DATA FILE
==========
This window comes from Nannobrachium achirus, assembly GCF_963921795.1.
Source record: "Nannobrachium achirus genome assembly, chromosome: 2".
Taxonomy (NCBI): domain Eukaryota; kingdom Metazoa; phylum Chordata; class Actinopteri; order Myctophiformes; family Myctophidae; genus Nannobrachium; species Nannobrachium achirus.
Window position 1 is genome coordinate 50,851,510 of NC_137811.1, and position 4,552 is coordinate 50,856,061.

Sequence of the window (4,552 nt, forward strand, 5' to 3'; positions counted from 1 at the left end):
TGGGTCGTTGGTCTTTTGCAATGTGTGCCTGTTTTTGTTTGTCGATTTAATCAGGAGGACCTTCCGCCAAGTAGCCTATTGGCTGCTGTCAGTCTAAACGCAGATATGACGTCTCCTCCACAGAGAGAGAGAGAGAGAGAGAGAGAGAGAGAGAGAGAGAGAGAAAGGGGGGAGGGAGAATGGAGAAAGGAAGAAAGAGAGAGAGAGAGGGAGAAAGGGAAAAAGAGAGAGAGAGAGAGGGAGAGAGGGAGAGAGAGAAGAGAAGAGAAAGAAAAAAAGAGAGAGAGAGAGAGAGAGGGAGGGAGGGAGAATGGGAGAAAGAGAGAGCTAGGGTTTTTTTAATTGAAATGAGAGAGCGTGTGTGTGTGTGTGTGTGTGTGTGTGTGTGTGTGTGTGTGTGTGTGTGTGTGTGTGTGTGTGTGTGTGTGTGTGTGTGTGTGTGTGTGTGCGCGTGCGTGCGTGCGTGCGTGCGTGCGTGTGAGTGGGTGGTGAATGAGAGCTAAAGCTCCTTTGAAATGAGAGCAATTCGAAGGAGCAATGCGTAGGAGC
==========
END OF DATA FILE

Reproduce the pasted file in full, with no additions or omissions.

This window comes from Nannobrachium achirus, assembly GCF_963921795.1.
Source record: "Nannobrachium achirus genome assembly, chromosome: 2".
Taxonomy (NCBI): domain Eukaryota; kingdom Metazoa; phylum Chordata; class Actinopteri; order Myctophiformes; family Myctophidae; genus Nannobrachium; species Nannobrachium achirus.
Window position 1 is genome coordinate 50,851,510 of NC_137811.1, and position 4,552 is coordinate 50,856,061.

Sequence of the window (4,552 nt, forward strand, 5' to 3'; positions counted from 1 at the left end):
TGGGTCGTTGGTCTTTTGCAATGTGTGCCTGTTTTTGTTTGTCGATTTAATCAGGAGGACCTTCCGCCAAGTAGCCTATTGGCTGCTGTCAGTCTAAACGCAGATATGACGTCTCCTCCACAGAGAGAGAGAGAGAGAGAGAGAGAGAGAGAGAGAGAGAGAGAAAGGGGGGAGGGAGAATGGAGAAAGGAAGAAAGAGAGAGAGAGAGGGAGAAAGGGAAAAAGAGAGAGAGAGAGAGGGAGAGAGGGAGAGAGAGAAGAGAAGAGAAAGAAAAAAAGAGAGAGAGAGAGAGAGAGGGAGGGAGGGAGAATGGGAGAAAGAGAGAGCTAGGGTTTTTTTAATTGAAATGAGAGAGCGTGTGTGTGTGTGTGTGTGTGTGTGTGTGTGTGTGTGTGTGTGTGTGTGTGTGTGTGTGTGTGTGTGTGTGTGTGTGTGTGTGTGTGTGTGCGCGTGCGTGCGTGCGTGCGTGCGTGCGTGTGAGTGGGTGGTGAATGAGAGCTAAAGCTCCTTTGAAATGAGAGCAATTCGAAGGAGCAATGCGTAGGAGC